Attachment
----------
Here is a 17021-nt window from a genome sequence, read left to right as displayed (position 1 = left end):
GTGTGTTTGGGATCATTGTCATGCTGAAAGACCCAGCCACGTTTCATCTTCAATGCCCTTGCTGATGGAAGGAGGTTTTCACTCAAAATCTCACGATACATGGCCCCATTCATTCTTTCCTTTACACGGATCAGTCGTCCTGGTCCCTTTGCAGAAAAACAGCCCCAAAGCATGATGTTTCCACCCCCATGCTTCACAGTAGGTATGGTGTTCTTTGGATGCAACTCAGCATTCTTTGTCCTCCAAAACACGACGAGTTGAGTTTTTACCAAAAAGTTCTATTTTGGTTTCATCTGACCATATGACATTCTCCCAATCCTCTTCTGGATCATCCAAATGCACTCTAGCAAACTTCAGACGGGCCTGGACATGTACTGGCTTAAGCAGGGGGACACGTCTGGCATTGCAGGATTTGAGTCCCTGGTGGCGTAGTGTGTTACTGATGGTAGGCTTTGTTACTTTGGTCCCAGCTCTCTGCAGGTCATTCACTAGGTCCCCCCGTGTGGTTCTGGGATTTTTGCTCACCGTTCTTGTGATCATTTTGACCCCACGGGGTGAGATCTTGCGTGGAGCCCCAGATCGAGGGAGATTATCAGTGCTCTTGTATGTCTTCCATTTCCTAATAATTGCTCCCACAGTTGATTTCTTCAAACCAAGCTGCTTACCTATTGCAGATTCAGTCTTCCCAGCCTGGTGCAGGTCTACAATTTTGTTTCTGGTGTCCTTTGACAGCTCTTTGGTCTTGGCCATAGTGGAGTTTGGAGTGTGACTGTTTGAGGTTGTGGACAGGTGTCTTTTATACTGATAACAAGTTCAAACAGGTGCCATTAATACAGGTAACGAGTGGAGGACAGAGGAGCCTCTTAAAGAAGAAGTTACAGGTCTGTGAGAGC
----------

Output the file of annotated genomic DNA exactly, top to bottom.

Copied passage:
Here is a 17021-nt window from a genome sequence, read left to right as displayed (position 1 = left end):
GTGTGTTTGGGATCATTGTCATGCTGAAAGACCCAGCCACGTTTCATCTTCAATGCCCTTGCTGATGGAAGGAGGTTTTCACTCAAAATCTCACGATACATGGCCCCATTCATTCTTTCCTTTACACGGATCAGTCGTCCTGGTCCCTTTGCAGAAAAACAGCCCCAAAGCATGATGTTTCCACCCCCATGCTTCACAGTAGGTATGGTGTTCTTTGGATGCAACTCAGCATTCTTTGTCCTCCAAAACACGACGAGTTGAGTTTTTACCAAAAAGTTCTATTTTGGTTTCATCTGACCATATGACATTCTCCCAATCCTCTTCTGGATCATCCAAATGCACTCTAGCAAACTTCAGACGGGCCTGGACATGTACTGGCTTAAGCAGGGGGACACGTCTGGCATTGCAGGATTTGAGTCCCTGGTGGCGTAGTGTGTTACTGATGGTAGGCTTTGTTACTTTGGTCCCAGCTCTCTGCAGGTCATTCACTAGGTCCCCCCGTGTGGTTCTGGGATTTTTGCTCACCGTTCTTGTGATCATTTTGACCCCACGGGGTGAGATCTTGCGTGGAGCCCCAGATCGAGGGAGATTATCAGTGCTCTTGTATGTCTTCCATTTCCTAATAATTGCTCCCACAGTTGATTTCTTCAAACCAAGCTGCTTACCTATTGCAGATTCAGTCTTCCCAGCCTGGTGCAGGTCTACAATTTTGTTTCTGGTGTCCTTTGACAGCTCTTTGGTCTTGGCCATAGTGGAGTTTGGAGTGTGACTGTTTGAGGTTGTGGACAGGTGTCTTTTATACTGATAACAAGTTCAAACAGGTGCCATTAATACAGGTAACGAGTGGAGGACAGAGGAGCCTCTTAAAGAAGAAGTTACAGGTCTGTGAGAGC